Thursday May 31, 2012

He grew up in a Brooklyn housing complex, where selling and doing drugs was commonplace. He watched his heroin-addicted mother and father die of AIDS. He became a drug dealer himself and landed in jail.

Those are some of the painful events that filled Lemon Andersen's cup of life.

It is unlikely many would blame him if he turned sour sour. But Andersen set out to capitalize on his more recent past and make a life for his family that differed from that of his formative years.

That more recent past included becoming a rising star in the slam poetry world, performing in Def Jam poetry and winning a Tony award.

It was Lemon's dogged pursuit of a sweeter way of living that film makers Laura Brownson and Beth Levison chronicle in their documentary film "Lemon," which is being screened as part of the Berkshire International Film Festival. "Lemon is really a voice for people who often don't have one, and a person they [minorities] don't get to see on film," Levison explained, during a telephone interview from her home in New York City.

"This is his real life, not scripted. It is a real story." The film follows the Puerto Rican slam-poetry artist, and three-time convicted felon, as he struggles for three-and-ahalf years to hold on to his creative dream of mounting a solo show.

Never wanting to forget, or turn his back on his past, Lemon has used his painful experiences as fodder for his slam poetry work.


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The film weaves together interviews with him and others about his work, moments with his family, videos of performances, as well as poetry recitation done exclusively for the film.

While the story of facing and overcoming adversity, only after an extended struggle, can resonate with many people, Levison said she and Brownston are especially interested in reaching high school and college-aged students in under-served populations.

"His story is so triumphant and inspiring. It really carries a message for these audiences," said Levison.

Levison and Brownson co-directed and produced the 82-minute documentary that has been screened at numerous festivals in the United States and in Europe and before coming to BIFF.

It is scheduled to be shown twice - once at the Triplex Cinema in Great Barrington at 8:45 p.m. Friday, and then at Pittsfield's Beacon Cinema the next morning at 11:30.

Both screenings will be followed by Q&A sessions.

"Lemon" was recently screened for about 60 students as part of the Dream Yard Project, which uses arts to teach and inspire young students in the Bronx.

During a Q&A following the showing, Levison said she was moved by one student's reaction that the film was about recognizing that you do have a chance to rectify your wrongs.

She said they are working on national campaignto reach more high school and college students.

BIFF founder and executive director Kelley Vickery said the festival wanted "to ensure that those who could really benefit from seeing the film, get a chance to see it."

To that end it gave a selection of free tickets to youth in the region via Railroad Street Youth Project, the juvenile correction centers, and Shirley Edgerton who founded the Youth Alive step dance program and the Women of Color Giving Circle.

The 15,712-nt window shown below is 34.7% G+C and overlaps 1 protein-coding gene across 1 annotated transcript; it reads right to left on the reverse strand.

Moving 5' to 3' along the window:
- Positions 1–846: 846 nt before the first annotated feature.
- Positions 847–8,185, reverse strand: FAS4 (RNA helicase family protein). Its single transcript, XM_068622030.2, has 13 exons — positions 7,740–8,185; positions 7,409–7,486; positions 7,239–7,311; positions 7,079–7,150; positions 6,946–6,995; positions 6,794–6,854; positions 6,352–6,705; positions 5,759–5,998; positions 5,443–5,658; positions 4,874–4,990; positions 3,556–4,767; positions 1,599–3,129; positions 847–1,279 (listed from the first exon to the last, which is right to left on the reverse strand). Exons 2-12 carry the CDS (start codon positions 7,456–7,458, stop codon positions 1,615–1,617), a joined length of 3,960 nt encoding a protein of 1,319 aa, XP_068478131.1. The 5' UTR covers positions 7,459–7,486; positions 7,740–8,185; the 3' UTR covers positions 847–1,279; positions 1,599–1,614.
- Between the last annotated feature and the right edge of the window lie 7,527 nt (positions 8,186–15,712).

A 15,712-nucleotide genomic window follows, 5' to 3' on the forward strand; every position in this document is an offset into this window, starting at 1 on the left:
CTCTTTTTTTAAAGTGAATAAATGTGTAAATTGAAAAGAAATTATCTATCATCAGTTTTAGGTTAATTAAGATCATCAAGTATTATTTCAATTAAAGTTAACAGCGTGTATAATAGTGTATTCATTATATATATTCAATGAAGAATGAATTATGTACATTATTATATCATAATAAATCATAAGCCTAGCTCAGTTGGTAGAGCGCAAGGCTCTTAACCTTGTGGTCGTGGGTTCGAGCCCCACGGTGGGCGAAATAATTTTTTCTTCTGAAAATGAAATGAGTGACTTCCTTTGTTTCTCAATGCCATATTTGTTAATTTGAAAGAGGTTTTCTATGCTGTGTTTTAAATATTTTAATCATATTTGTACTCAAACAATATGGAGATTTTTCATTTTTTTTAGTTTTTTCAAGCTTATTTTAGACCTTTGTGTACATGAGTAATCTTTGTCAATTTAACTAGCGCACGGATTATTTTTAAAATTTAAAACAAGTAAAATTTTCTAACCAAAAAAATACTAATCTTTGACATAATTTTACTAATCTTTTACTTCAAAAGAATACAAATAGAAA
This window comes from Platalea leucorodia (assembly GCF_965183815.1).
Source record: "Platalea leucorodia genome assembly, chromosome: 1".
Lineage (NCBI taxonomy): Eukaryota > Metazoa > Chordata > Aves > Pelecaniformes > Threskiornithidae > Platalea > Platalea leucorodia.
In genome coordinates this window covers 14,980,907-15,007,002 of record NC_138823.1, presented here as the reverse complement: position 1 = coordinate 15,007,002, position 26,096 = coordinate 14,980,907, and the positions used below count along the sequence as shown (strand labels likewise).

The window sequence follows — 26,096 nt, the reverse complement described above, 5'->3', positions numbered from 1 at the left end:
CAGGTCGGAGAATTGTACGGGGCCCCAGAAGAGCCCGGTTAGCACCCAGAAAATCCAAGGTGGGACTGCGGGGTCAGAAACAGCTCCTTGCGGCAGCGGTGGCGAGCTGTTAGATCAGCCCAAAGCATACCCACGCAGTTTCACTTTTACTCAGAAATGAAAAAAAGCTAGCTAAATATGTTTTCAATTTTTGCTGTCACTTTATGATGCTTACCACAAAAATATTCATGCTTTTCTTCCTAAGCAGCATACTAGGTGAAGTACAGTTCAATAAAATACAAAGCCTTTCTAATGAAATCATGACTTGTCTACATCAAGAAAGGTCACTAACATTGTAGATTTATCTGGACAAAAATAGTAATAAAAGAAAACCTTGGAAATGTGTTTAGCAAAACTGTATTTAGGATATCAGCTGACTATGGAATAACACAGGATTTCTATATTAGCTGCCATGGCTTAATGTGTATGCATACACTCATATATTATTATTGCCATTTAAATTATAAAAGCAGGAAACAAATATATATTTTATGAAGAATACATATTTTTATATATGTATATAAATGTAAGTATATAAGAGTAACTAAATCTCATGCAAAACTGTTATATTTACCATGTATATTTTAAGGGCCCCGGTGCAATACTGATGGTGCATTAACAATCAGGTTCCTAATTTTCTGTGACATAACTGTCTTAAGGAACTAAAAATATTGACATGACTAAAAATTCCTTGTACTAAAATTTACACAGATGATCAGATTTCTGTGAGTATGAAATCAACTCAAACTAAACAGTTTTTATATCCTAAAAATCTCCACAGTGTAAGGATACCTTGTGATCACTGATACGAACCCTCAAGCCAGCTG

Four time National Poetry Slam champion Taylor Mali met Lemon Andersen more than a decade ago when they both performed on HBO's "Russell Simmons Presents Def Poetry."

"We are from completely different worlds, but we have forged a friendship based upon a common respect for decency and integrity," said Mali, who lives part-time in Housatonic.

Levison, too, says she and Lemon have very different roots. She grew up in Pittsfield, the daughter of Fredric Levison, a now retired physician. She graduated from Pittsfield High School, then Middlebury College and now lives in New York City with her husband and two sons.

She said there is no question that the lives she and Brownson lead are drastically different from Lemon's, but that did not get in the way of capturing his reality.

"We sought to be honest with one another, so at a certain point the differences didn't matter so much," she said. 

"Lemon is an artist and when we were filming him he was creating and we were filmmakers trying to tell our story about him, so there was a real mutual respect. That created common ground."

Over the three-and-a-half years they spent following Lemon for the film, Levison said they were, at times, uncertain whether he would achieve his goal.

" There was a real period of time where were it was very, very, very, tense," Levison said. "As film makers we were telling his story, but we also really cared about him and his family. So it was a roller coaster."

But Lemon buckled in for that roller coaster ride, drinking readily from the cup of his life. The result? His play, "County of Kings."

"Watch me be the artist who was born ready made," he says in the show. "Watch me take my lemons, and make the best goddamn lemonade."



On screen

What: 'Lemon," the story of three-time felon, one-time Tony winner Lemon Andersen.

Where and when: Triplex Cinema in Great Barrington at 8:45 p.m. Friday, and then at Pittsfield's Beacon Cinema the next morning at 11:30. Both screenings will be followed by Q&A sessions.

Tickets: $10. Various prices for passes to the Berkshire International Film Festival.

Information: (866) 811-4111 or www.biffma.org.